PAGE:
Loss Models

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  • Topic: Death, Grief, REFER
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  • Published : April 30, 2013
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Loss Models

Models/patterns of loss
Dual Process Model by Stroebe and Schut I found was interesting as it recognises that you can sway from Loss-orientated to a Restoration-orientated state. This is very practical as life goes on and some of the roles that we undertake just can’t stop because we have had a bereavement. William Wordens Tasks of Mourning makes sense as I can see that there is a process or in this case tasks that we have to do go through in order to grieve however my most significant loss, being the loss of my daughter, doesn’t help me with doing Task 3 as we didn’t get to know her and therefore didn’t have to adjust to an environment where she was missing as she was not quite here when she died.

Elizabeth Kuber Ross
Studied thanatology, the study of death and dying
5 stages on diagnosis
Denial - its not me, mixed up results, I feel fine
Anger - why me, it's not fair, people are hard to help at this stage. Some people project their anger onto others, eg their cairer - Kim with Dave Bargaining - I would give my life savings for a cure

-perhaps if I changed my diet
- sometimes find faith
Depression
- reality hits them
- don't go out
- give up on life
- beginning of disconnection
At this point you need to be supportive but do not try to cheer the person up. Acceptance
Last stage when they come to terms with their mortality
Typical quote, It's ok, I'm not afraid
Circular diagram, numbness, disorganised, organised,
end of grief, acceptance and morning balanced memories
Initial grief, idolisation of the dead, don't speak ill of the dead

Look at your own mortality
James Bowlby studied the impact on evacuees during the war.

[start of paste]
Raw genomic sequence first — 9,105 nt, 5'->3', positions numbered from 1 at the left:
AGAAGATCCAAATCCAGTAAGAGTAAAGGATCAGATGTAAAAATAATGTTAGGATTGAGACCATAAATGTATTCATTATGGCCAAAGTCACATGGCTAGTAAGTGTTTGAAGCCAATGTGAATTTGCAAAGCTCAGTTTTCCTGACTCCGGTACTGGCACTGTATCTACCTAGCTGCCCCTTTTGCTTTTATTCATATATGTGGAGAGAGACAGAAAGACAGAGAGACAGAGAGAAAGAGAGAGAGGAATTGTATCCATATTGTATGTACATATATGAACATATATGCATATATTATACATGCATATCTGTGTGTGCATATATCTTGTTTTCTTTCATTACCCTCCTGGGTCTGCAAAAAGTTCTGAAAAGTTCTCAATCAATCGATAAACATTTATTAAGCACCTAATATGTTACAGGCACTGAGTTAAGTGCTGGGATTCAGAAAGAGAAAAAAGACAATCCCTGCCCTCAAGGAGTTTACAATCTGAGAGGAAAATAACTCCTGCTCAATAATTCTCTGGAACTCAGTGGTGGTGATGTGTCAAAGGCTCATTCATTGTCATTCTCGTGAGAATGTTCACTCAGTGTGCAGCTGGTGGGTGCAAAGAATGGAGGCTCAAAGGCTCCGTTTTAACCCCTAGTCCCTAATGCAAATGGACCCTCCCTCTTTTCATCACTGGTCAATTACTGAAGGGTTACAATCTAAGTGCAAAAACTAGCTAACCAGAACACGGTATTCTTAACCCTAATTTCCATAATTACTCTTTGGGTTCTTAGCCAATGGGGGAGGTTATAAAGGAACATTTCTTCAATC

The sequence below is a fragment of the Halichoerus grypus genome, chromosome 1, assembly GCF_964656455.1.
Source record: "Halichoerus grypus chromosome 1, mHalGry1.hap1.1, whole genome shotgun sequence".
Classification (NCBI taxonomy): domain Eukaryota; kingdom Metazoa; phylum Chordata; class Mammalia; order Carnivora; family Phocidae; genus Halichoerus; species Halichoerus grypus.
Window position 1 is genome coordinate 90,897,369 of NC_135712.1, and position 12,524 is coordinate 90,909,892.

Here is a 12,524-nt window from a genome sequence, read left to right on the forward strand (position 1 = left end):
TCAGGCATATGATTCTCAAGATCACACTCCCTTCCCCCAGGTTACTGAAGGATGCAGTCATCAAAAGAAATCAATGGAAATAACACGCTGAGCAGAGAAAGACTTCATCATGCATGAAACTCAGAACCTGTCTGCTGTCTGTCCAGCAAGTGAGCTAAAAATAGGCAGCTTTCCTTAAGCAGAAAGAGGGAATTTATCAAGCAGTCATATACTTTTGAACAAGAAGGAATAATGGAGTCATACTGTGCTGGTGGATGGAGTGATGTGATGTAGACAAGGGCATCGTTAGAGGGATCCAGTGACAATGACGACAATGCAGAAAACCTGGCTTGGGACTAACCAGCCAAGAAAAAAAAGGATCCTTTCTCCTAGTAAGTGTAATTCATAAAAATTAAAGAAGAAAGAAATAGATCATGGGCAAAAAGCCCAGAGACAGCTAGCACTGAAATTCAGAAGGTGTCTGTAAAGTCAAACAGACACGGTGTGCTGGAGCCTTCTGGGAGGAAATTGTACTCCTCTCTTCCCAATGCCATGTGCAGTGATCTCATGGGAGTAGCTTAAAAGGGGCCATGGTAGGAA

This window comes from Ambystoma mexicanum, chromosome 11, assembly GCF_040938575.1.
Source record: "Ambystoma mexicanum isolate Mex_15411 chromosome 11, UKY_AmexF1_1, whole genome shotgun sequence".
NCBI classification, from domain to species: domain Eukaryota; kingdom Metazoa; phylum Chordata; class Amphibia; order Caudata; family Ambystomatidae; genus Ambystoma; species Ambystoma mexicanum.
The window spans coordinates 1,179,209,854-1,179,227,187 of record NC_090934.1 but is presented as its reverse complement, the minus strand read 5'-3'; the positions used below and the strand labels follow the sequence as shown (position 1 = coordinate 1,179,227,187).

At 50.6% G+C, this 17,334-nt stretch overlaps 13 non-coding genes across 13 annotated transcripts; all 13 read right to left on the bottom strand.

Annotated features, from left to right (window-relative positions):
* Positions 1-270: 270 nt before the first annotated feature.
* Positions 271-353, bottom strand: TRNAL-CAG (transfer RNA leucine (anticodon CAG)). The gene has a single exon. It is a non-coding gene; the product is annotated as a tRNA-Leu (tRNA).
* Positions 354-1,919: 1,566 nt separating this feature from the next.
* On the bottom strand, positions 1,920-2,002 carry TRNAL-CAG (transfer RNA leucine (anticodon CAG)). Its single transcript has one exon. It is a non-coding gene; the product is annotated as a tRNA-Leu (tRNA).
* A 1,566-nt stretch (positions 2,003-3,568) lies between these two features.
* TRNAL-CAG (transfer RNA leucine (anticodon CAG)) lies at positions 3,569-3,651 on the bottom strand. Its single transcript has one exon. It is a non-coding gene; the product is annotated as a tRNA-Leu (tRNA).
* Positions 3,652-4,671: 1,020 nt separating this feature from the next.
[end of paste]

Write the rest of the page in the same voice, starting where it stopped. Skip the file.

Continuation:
On death and dying

Moving
Not compatible
Competence
Conflict of interest - erotic transferrence
- know someone connected to the case
Too busy

4.2 Outline the different types of endings and why they occur and ? 2.4 Summarise the process of endings

Types:
Someone goes missing
Something, earrings attachment

4.3 Identify your own and your clients feelings and reactions to endings What words or images come to mind?
Happy sad void worry
What happens, something new begins

4.4 Explore opportunities for the client to obtain further support once the helping relationship has ended Being prepared, know number of sessions or length of course. other support agencies, support groups

4.5Explain the impact of beginnings on endings
Warn client
Review work
Being prepared, know number of sessions or length of course. Client could take a step back in their treatment to
4.6 Work towards an ending that supports client autonomy
(independance)
Learn how to think not tell them what to think

2.1 Identify and answer common client questions about referral, referral processes, and referral agencies What about me
Anger
Indifference, make sure it's genuine
Cost
Access to other services

2.2 Summarise the types of service that organisations can offer on a range of issues Clients also have limits and they may not be ready for counselling if they have other issues to deal with for example being homeless. In this instance you could refer them to Shelter. Once they have found a home then the client may be able to return to the helper for counselling.

Shelter helps to find emergency accommodation but also gives long term help. They can put you in touch with your local council and social services. They offer specialist help to people being released from prison, ex-forces personnel and young people.

A parent suffering from the loss of a baby may have Kent SANDS recommended to them. They are not counsellors, only befrienders so bereavement counselling should also be undertaken if that’s not what the client is with you for. They can however offer support in the form of monthly support groups and one-to-one befriender visits. Sometimes it is just good to speak to someone you know has been through a similar situation.

2.3 Evaluate ways to manage resistance...
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